Eerie guitar glissandi, recalling the mysteries and dreams of A Midsummer Night’s Dream, underpin the ruminations on the body’s grim mortality in ‘Depression’, and Xeufei Yang’s languid shifts and slides certainly conveyed the dispiriting lethargy of approaching age, matched by Bostridge’s own falling swoop, “my body sinks to decay”. After the weighty rhythmic cadence of this brief but explicit song, energy was restored in the final ‘Dance song’, recounting an energetic hunt for a unicorn - a traditional symbol of chastity. With the capture of the unicorn Britten dwells on the word “Alas!”, the glissandi now in the voice, and Bostridge’s affecting laments were a moving expression of the destruction of innocence, the final whispered “Alas!”, accompanied by an ethereal rising arpeggio from the guitarist, fading weightlessly into the air.

Surrounding these two sequences were three renditions by Julius Drake of John Cage’s Seven Haiku for piano - a Webernesque chance-determined work reflecting Cage’s interest in oriental culture and philosophy. Each of the ephemeral movements is devoted to a particular individual in Cage’s life, and is structured around the haiku form, consisting of three units in a length relation of 5-7-5. Drake emphasised the surprising contrast of spaciousness and succinctness, and dramatised the varied nuances of articulation and attack. The fragments of nascent melody grew more tantalising with each varied repetition of the piece, the economy of means belying a deeper resonance and emotional reach.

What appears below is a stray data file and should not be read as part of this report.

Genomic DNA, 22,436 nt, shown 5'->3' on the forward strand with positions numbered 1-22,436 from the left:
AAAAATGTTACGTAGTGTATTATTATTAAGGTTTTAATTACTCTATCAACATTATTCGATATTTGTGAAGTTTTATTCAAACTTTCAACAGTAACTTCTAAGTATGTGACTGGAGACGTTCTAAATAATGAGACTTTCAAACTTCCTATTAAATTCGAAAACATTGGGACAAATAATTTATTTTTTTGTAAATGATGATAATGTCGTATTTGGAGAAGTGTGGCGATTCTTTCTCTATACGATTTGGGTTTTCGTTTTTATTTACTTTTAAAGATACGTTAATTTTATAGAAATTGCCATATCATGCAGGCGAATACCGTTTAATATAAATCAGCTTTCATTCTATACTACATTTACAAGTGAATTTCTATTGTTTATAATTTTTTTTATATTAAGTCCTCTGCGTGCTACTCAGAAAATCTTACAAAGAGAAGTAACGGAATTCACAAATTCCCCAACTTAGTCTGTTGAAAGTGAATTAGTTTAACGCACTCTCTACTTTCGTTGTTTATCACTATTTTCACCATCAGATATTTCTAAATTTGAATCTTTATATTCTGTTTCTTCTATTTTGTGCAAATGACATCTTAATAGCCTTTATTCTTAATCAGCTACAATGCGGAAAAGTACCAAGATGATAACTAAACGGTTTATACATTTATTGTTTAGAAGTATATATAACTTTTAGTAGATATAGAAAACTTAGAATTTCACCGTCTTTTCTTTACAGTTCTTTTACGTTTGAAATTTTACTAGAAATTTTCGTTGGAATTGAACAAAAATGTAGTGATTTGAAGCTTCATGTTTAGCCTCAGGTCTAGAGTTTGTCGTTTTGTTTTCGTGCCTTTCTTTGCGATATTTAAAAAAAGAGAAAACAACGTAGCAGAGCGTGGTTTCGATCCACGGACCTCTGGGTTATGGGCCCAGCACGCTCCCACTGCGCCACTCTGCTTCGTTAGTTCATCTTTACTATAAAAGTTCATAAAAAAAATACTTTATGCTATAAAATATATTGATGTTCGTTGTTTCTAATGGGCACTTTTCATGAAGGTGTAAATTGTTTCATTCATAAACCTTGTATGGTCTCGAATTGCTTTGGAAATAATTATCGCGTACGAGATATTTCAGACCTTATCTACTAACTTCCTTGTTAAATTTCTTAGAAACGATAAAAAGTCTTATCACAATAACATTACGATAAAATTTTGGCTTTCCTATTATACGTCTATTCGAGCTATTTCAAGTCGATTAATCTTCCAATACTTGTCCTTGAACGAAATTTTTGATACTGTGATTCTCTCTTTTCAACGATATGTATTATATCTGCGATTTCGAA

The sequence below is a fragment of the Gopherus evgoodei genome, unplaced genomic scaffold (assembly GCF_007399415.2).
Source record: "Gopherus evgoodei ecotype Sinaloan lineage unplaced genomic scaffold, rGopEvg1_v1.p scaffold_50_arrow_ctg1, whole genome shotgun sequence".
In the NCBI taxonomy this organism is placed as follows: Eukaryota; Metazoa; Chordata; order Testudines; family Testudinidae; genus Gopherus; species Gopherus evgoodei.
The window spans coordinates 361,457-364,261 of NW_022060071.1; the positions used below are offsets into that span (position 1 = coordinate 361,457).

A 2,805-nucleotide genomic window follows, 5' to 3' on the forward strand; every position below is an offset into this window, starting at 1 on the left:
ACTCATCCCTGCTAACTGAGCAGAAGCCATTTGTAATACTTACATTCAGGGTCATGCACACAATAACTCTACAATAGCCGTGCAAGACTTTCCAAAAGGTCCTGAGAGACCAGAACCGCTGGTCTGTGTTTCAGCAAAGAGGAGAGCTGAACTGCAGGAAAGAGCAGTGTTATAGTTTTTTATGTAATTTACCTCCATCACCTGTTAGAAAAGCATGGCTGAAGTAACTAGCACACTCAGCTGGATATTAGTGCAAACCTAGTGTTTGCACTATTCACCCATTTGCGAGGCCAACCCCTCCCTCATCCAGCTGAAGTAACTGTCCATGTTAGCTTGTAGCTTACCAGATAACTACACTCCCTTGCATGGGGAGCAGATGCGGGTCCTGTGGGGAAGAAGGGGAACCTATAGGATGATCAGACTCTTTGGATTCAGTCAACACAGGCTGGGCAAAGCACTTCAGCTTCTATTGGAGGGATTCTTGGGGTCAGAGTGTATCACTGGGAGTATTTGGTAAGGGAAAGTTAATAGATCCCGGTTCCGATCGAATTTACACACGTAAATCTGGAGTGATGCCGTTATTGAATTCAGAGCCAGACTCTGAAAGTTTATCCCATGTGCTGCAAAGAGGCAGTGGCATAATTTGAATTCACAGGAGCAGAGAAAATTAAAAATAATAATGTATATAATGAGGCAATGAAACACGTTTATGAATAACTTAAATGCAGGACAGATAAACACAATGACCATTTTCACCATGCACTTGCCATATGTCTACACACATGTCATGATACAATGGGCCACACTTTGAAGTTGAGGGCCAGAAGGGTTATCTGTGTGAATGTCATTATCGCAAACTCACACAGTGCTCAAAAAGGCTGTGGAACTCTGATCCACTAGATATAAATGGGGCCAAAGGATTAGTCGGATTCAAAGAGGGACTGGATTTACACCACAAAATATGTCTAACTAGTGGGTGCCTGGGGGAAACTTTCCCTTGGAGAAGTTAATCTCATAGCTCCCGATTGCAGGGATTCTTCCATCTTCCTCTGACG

The second half of the recital was devoted to a performance of Hans Werner Henze’s Six Songs from the Arabian, written for Bostridge and Drake in 1997-98. This was an immaculate performance, both tenor and pianist rising effortlessly to the virtuosic, and at times unpredictable, demands of the harmonic and melodic writing. Bostridge’s plangent, yearning tone is perfectly suited to the wandering melodic idiom and to the texts’ elusiveness, and he missed not a single opportunity to respond to the shades and nuances of the text.